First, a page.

Mikey Sheehy: Micko destitched the Puma strip and painted on the three stripes

"I was a Puma man then but I had to change in 1981."
Mikey Sheehy: Micko destitched the Puma strip and painted on the three stripes

24 September 1978; The Kerry team. Back row, from left, Jack O'Shea, Eoin Liston, John O'Keeffe, Charlie Nelligan, Tim Kennelly, Sean Walsh and Pat Spillane. Front row, from left, Mikey Sheehy, Paudie O'Shea, Paudie Lynch, Denis Ogie Moran, John Egan, Ger Power, Mick Spillane, Jimmy Deenihan. All Ireland Senior Football Championship Final, Kerry v Dublin, Croke Park, Dublin. Picture credit: Connolly Collection / SPORTSFILE
24 September 1978; The Kerry team. Back row, from left, Jack O'Shea, Eoin Liston, John O'Keeffe, Charlie Nelligan, Tim Kennelly, Sean Walsh and Pat Spillane. Front row, from left, Mikey Sheehy, Paudie O'Shea, Paudie Lynch, Denis Ogie Moran, John Egan, Ger Power, Mick Spillane, Jimmy Deenihan. All Ireland Senior Football Championship Final, Kerry v Dublin, Croke Park, Dublin. Picture credit: Connolly Collection / SPORTSFILE

THE BOOT ROOM: Mikey Sheehy (Kerry), Puma King. 1978 All-Ireland final v Dublin

I was a Puma man then but I had to change in 1981. Micko had done a deal with Adidas and I had a deal done with Puma because I was the freetaker, no other reason. Whoever was taking the frees would have got it because they’d be seen in clips and running up to the ball. They were giving me stuff and looking after me fairly well in those times.

In fairness to Micko, he said to me, ‘I don’t care what you wear. The important thing is the team and you don’t need to do anything. Keep wearing what you’re wearing but give them to me. I’ll do a job on them.’

So he de-stitched the Puma strip on the side and painted on the three stripes.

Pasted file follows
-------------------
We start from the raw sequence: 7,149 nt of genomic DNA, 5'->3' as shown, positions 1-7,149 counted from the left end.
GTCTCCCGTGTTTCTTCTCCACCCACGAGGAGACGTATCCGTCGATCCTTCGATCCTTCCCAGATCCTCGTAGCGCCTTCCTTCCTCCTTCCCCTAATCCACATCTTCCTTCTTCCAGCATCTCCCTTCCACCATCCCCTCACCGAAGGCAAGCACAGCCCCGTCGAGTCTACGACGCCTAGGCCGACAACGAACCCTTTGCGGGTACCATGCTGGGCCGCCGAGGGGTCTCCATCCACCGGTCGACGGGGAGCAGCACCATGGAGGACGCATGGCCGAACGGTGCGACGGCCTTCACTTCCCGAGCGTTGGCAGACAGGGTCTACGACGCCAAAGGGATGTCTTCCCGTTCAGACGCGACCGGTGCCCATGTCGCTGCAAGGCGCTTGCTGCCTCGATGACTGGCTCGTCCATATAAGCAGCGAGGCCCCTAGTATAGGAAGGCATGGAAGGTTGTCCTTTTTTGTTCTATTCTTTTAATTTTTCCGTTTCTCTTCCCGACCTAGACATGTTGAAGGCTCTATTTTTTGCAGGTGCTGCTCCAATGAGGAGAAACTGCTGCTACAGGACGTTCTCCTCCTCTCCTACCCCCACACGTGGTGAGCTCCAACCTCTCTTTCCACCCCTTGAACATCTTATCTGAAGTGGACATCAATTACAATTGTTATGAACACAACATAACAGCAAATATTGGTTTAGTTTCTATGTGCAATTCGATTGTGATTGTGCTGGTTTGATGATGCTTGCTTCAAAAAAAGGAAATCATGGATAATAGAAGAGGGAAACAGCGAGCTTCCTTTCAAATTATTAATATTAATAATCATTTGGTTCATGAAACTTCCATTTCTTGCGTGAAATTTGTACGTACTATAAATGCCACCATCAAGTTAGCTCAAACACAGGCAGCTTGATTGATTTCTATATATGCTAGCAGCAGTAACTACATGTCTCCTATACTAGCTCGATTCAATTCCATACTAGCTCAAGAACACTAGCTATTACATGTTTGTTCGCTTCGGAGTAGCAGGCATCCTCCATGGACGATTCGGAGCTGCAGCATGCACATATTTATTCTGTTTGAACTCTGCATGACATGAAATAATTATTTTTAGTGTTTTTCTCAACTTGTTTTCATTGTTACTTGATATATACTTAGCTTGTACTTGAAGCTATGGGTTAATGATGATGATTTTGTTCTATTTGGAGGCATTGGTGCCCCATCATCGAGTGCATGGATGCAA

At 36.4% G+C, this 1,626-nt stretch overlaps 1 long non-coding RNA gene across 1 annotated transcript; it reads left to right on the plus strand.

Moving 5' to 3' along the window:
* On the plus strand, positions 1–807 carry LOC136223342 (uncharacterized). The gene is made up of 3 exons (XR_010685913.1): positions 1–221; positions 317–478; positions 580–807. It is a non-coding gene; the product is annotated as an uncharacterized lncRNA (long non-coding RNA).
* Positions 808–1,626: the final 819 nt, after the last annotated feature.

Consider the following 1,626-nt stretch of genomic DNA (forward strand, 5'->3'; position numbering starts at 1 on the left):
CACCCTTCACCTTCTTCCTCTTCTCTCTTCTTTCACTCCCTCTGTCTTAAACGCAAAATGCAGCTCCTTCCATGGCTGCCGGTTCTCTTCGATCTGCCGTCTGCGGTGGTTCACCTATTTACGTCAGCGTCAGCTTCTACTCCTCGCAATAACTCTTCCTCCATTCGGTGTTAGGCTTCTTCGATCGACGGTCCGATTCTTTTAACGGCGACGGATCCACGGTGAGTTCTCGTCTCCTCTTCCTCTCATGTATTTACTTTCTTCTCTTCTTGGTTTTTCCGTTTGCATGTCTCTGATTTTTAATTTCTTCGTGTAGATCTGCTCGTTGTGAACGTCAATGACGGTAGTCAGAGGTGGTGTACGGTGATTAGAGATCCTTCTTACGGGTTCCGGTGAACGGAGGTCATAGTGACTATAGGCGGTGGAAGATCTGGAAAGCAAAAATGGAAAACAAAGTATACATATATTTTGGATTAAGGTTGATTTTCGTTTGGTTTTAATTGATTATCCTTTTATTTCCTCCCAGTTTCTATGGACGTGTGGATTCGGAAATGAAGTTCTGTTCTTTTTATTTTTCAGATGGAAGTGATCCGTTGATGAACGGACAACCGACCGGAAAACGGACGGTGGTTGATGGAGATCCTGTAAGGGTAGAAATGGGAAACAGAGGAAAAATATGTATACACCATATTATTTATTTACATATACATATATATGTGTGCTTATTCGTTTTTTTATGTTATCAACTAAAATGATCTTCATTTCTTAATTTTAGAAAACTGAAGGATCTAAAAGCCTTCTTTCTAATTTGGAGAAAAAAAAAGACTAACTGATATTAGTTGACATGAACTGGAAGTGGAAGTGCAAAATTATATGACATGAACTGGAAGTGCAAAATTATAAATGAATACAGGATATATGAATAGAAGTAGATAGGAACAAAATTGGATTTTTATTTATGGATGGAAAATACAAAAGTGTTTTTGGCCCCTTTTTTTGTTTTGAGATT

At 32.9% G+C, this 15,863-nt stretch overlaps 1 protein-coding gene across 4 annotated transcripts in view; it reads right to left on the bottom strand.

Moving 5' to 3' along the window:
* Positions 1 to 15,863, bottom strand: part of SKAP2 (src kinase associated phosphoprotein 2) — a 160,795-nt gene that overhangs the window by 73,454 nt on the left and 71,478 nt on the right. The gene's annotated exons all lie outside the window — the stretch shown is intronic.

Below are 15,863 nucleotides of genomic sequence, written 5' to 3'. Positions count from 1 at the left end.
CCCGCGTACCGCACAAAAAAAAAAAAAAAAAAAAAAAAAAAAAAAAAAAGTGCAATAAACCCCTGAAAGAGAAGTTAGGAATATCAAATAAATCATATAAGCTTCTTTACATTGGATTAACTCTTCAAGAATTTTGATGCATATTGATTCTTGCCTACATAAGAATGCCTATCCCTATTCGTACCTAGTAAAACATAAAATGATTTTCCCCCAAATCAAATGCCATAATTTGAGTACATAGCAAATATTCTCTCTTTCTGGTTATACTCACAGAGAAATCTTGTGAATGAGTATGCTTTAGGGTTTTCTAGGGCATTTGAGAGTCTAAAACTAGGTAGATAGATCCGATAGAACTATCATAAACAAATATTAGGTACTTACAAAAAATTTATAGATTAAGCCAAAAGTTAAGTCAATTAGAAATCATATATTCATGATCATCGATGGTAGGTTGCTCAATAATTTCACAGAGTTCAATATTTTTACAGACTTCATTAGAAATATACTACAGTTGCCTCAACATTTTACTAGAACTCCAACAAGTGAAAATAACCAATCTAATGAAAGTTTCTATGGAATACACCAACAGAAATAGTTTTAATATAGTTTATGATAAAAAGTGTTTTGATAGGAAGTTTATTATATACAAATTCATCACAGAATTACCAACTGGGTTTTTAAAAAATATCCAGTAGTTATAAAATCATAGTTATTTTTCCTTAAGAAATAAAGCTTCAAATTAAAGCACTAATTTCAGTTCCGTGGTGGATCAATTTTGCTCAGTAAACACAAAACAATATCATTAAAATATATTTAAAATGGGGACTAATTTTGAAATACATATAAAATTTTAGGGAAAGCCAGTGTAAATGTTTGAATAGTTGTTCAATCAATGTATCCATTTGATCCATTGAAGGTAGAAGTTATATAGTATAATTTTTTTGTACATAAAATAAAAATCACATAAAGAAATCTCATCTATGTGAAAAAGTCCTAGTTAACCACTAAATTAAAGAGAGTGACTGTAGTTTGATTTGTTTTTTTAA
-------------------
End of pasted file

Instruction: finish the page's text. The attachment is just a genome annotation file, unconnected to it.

Micko being the boss, I would have done whatever he wanted but it showed how much of a player’s man he was. The team was being well looked after by Adidas anyway so I didn’t care but Micko took it upon himself to keep me happy and doctor them. He could have railroaded me but he didn’t and nobody knew anything about it only himself and myself.

So that was fine but it was after the Munster semi-final or the final that he got a letter from Adidas that I was to wear the proper boots. Whether they spotted it or not or somebody told them, I don’t know, but you wouldn’t have had the sophisticated cameras back then that you do nowadays.

So I changed to Adidas for the All-Ireland semi-final and final. I can’t recall if I went back to Puma but I wore Adidas a lot of the time after that. Alan O’Driscoll from Cork, who used to play hockey for Ireland, was the Puma guy I got to know through Hennebery’s Sports Shop in Tralee, who were great friends of mine.

When we went on the World Tour in October ‘81, I don’t know whether it was in Sydney or Melbourne we were on such a tailspin, it had been arranged for me to visit Puma's factory and they gave me all the gear I wanted. But boots weren’t a big thing for me. If a gun was put to my head I probably preferred Adidas. They just felt more comfortable.

Blackthorn were the only ones available when I was young and then when I played a bit of soccer with the Park in Tralee the most popular boot in the First Division in England and League of Ireland was Gola and I wore them for a bit.

You look at the boots now and they’re like slippers. When I was in with Kerry as a selector they’d be going through pair after pair and it’s a fashion thing too.

Some might say wearing socks up is like that too. I would have had them up as much as down. It just depended on my mood, for no reason other than that. I wore them up in the ‘78 final and maybe I should have wore them up in ‘81 one too because I had a shit game (laughs). The latter years I had them down. It’s so long ago now but there was a time when I believed having the socks up made me feel more comfortable and therefore more confident. The fact you felt you looked better made you feel better. Most guys then wore the socks down. John Egan used to wear them up a bit and Jacko was another fella. It would depend on the day. No superstition or anything like that.

In conversation with John Fogarty

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